Getting inside of the case added to the mystery. Like a caveman hammering away on a flying saucer with a rock, we just didn’t know how to open the thing. We finally found that lifting the very last ventilation flap unlocks the side hatch. With the door off of the blowing, pulsing, and breathing Aurora ALX, was it alien technology we saw? Fortunately, it was more Earth-bound. Inside, we found a water-cooled Core i7-975 Extreme Edition on a custom Micro ATX X58 motherboard. Graphics were in the hands of the latest hotness, two CrossFired ATI Radeon HD 5870s. Along with 6GB of RAM and a Blu-ray combo drive, there wasn’t much wanting in the rig. We do take issue with the storage configuration, which comprises two 1TB drives in RAID 0, with no local backup drive. Scary. However, we like the mounting system, which gives you easy access to drives.
I’m going to say something I don’t get to say enough: Copyright can be great. It can provide a living wage, spread knowledge, and even sometimes enhance art. It gives us Open Source, viral art, and countless creative works that would have died in the desk job. Many of the worst uses of copyright are actually misuses, deceptions, and hustles. They often trade on how confusing copyright is, giving too much power to legally worded nonsense meant to squeeze money or restrict use that’s all bark and no legal standing.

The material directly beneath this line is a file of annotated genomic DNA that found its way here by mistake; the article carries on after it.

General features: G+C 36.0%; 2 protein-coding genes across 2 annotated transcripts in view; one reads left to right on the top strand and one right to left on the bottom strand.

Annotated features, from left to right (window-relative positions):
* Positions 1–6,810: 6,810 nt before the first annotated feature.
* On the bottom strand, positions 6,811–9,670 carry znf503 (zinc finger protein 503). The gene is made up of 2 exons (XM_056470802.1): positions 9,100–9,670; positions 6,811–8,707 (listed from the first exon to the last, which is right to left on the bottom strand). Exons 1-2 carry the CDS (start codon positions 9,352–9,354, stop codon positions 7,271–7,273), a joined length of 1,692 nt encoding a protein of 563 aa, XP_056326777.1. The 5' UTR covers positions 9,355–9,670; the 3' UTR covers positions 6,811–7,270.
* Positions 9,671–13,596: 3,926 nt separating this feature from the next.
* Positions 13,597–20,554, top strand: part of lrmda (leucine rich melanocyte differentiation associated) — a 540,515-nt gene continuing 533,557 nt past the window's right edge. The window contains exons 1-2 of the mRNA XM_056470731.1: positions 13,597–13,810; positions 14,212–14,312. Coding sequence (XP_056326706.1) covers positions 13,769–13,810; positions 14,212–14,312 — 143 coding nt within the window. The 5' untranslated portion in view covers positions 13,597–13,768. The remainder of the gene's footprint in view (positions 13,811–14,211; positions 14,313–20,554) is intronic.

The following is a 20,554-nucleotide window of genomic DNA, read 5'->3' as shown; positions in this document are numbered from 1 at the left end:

There are so many bogus claims out there, high and low. Even the notice on the White House’s Flickr stream says pictures are posted “only for publication by news organizations and/or for personal use printing by the subject(s).... The photograph may not be manipulated in any way....” It’s nice they tell you why they posted it, but they’re not telling you what you’re allowed to do with it. The license link on the same page explains that all intellectual work of the U.S. government is “not subject to copyright in the United States and there are no U.S. copyright restrictions on reproduction, derivative works, distribution, performance, or display of the work.” You’re allowed to put horns on Obama’s picture and march down the street with your derivative work claiming he turns into a lizard at night and eats janitorial staff. You’d only be violating the laws of common sense.